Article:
BELLEVUE, Wash. — Not all fossils are remnants from ferocious dinos. Some of them are teeny-tiny blobs.
Scientists recently discovered some of these blobs in the form of 2.5-billion-year-old fossils of primitive bacteria. These ancient microbes are likely cyanobacteria, but they are unusually large and have weird shapes protruding from them, said Andrew Czaja, an associate professor at the University of Cincinnati, who presented his findings on Wednesday (June 26) at the Astrobiology Science Conference.
If these fossils really are cyanobacteria, they could be some of the primitive organisms, or their ancestors, that helped transform our atmosphere by pumping it with oxygen. But not everyone is convinced. [In Images: The Oldest Fossils on Earth]
The newly discovered fossils come from a period 100 million to 200 million years before the Great Oxidation Event — when our atmosphere went from having no oxygen to having a little bit.
"This is a very important time in Earth's history, both in terms of the evolution of the Earth but also the evolution of life," Czaja told Live Science.
Yet, "we don't actually have many instances of fossils from this time period." Czaja said. Czaja said he knew of only four cases in the literature of microfossils dating to between 2.5 billion and 2.7 billion years ago.
Czaja was exploring in South Africa when he happened upon a cool-looking rock, called a stromatolite, which is made up of layers of limestone and sediments left behind by cyanobacteria.
He brought it home to show during his classes, but it turned out the rock was chock-full of microfossils. Andrea Corpolongo, a doctoral student also at the University of Cincinnati, then began to analyze the rock under a microscope. The fossils turned out to be hollow spheres made of an organic compound called kerogen. Some of those spheres were oblong and some had weird protrusions coming off them.
The researchers don't know exactly what kind of microbes they're looking at, but because these fossils were found in the stromatolite, they may be ancient cyanobacteria. Yet some of them are bigger than any cyanobacteria we have today.
Nowadays, most cyanobacteria range from 5 to 10 microns, with the largest of these creatures measuring 60 microns, Czaja said. These ancient microbe fossils have a wide range of sizes, but most are above the average size of today's cyanobacteria and some are up to 100 microns across.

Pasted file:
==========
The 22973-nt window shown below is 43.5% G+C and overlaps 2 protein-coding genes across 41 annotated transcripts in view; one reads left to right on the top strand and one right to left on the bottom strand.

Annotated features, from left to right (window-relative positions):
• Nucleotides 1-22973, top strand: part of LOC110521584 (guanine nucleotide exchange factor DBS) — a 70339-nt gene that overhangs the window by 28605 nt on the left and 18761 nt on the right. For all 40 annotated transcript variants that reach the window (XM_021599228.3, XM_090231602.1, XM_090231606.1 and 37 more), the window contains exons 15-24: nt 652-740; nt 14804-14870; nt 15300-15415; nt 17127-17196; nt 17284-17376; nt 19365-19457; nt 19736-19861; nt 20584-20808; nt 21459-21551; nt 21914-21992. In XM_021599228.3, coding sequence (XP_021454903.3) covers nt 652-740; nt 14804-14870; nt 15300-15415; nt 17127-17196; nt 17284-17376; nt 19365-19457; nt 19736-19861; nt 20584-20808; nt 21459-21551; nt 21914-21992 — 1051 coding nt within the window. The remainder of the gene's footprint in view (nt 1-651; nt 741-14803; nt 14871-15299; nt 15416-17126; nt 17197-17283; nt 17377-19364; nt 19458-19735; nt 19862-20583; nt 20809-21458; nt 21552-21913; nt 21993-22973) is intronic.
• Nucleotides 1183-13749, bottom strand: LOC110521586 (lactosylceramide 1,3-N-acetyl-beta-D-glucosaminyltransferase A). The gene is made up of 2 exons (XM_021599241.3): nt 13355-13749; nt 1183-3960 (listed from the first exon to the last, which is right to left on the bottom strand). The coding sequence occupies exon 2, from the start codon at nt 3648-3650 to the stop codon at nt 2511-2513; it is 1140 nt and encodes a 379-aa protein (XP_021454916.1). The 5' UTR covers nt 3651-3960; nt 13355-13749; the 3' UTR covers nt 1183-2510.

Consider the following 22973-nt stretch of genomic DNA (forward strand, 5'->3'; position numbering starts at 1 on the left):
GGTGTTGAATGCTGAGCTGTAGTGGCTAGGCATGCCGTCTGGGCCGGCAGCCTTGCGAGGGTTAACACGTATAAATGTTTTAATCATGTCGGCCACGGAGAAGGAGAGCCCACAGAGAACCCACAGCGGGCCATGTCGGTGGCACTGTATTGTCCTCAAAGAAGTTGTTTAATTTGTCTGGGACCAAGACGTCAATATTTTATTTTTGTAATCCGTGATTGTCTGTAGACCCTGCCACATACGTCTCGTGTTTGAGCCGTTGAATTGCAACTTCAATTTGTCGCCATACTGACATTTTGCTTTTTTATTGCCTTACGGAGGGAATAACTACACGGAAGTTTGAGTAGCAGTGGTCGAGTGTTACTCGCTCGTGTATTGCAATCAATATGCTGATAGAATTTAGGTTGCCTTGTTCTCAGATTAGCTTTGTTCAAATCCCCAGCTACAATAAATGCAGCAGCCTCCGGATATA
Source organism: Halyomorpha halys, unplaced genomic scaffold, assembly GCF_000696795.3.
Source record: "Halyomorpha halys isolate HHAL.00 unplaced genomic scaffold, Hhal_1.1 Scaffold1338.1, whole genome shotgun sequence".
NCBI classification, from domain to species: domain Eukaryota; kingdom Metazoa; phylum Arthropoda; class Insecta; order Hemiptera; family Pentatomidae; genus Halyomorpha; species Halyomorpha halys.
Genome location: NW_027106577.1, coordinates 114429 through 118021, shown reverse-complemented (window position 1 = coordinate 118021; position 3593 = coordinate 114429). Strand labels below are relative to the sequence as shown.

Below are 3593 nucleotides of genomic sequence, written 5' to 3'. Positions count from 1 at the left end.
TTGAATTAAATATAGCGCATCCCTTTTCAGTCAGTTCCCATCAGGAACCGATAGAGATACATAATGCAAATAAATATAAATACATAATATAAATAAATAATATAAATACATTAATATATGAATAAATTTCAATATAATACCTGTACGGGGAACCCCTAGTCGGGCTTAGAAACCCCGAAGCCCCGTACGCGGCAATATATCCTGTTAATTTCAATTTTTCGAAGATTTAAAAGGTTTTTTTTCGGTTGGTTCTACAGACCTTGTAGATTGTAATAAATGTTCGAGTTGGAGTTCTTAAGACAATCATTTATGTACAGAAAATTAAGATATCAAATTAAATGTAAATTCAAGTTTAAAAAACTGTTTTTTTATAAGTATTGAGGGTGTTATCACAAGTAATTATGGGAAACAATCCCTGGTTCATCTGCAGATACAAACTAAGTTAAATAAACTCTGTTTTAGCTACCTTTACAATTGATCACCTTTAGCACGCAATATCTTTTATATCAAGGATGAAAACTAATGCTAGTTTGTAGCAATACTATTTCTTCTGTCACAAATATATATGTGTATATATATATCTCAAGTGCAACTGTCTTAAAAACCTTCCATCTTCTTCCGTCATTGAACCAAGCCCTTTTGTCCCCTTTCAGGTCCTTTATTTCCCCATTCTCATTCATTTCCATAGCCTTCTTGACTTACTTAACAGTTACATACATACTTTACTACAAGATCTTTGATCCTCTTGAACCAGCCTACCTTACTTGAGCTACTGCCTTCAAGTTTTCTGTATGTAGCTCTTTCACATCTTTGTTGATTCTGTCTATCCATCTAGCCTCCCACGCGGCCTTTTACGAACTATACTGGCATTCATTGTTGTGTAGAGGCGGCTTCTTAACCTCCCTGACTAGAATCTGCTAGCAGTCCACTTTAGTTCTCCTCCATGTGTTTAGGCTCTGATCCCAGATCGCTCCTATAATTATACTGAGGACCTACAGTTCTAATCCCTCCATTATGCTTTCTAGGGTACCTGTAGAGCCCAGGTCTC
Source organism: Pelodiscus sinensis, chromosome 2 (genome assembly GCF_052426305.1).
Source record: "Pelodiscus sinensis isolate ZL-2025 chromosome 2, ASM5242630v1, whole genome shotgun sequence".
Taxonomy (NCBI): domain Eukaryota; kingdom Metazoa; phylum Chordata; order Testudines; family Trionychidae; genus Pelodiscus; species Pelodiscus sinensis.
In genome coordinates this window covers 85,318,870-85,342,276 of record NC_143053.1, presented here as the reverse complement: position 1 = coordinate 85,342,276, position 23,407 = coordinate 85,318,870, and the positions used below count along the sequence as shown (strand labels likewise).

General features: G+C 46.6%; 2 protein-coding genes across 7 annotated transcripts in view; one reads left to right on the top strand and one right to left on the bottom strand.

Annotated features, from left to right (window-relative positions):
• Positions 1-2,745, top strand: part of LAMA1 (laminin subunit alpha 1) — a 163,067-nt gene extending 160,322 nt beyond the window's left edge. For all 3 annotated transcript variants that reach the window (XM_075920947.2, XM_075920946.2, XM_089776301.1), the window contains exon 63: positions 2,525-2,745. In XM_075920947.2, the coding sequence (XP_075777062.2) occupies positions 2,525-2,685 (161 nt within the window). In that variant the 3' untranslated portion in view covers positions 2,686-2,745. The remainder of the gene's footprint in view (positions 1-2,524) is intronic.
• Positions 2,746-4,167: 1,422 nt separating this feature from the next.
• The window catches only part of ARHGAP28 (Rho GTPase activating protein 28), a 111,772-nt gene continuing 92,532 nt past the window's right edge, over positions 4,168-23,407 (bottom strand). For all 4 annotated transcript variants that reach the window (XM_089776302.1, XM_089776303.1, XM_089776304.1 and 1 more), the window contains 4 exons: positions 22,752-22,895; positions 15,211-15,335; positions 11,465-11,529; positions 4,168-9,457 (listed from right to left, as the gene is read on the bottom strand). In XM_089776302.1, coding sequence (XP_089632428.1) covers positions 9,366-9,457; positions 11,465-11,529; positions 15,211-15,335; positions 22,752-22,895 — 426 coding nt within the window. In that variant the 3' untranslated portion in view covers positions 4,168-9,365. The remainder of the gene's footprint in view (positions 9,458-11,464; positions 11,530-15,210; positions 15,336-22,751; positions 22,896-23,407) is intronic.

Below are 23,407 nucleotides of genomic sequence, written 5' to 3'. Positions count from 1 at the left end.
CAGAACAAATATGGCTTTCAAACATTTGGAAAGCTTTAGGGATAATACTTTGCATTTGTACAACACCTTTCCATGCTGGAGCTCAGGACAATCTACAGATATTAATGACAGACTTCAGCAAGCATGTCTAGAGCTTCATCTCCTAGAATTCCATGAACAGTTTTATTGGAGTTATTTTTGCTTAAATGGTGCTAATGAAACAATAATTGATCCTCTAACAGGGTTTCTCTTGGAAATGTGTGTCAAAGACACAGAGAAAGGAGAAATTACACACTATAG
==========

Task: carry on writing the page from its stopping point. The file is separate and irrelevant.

They also don't know why some of them have weird protrusions, which at first glance seem to be a type of "budding," orf asexual reproduction in which a part of an organism splits off to become a new organism. Nowadays, cyanobacteria don't bud and so "i'm not really claiming it's budding, but it does look like that," he said.
Emily Kraus, a doctoral student at the Colorado School of Mines, wasn't convinced.
"What he says are microfossils are very large," said Kraus, who wasn't involved with the new research. "They're larger than cells and cyanobacteria, which don't look like that, so I wasn't terribly convinced that that was a cell." The so-called fossils might even be fluids that got trapped in there and then slowly evaporated, she said.
But Corpolongo doesn't think that's likely. "Although their morphology does make them appear somewhat droplet-like, I cannot imagine a scenario during the formation of the stromatolite in which that could have occurred," she said.
It is possible, but unlikely, that the strange shapes are a pseudofossil, or something that looks like a fossil but isn't, she said. But the fact that they are made up of organic material and several of them were found preserved in stromatolites, which are known to be formed by microbes, "indicate that they are true fossils," she told Live Science.
Nora Noffke, a sedimentologist at the Old Dominion University in Virginia who was not a part of the study, thinks it's possible that those fossils are cyanobacteria.
"I'm intrigued by those microfossils," Noffke told Live Science. They look a bit "as if they would sprout I've never seen anything like that," Noffke added.
Still, there are "many ways to interpret" their findings, she said..
Czaja, for his part, is hoping to go back to South Africa to see if he can find similar microfossils in nearby areas. "It would tell us more about the microbial communities that existed at this time," he said.
These findings have not yet been published in a peer-reviewed journal.
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Originally published on Live Science.
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Yasemin is a staff writer at Live Science, covering health, neuroscience and biology. Her work has appeared in Scientific American, Science and the San Jose Mercury News. She has a bachelor's degree in biomedical engineering from the University of Connecticut and a graduate certificate in science communication from the University of California, Santa Cruz.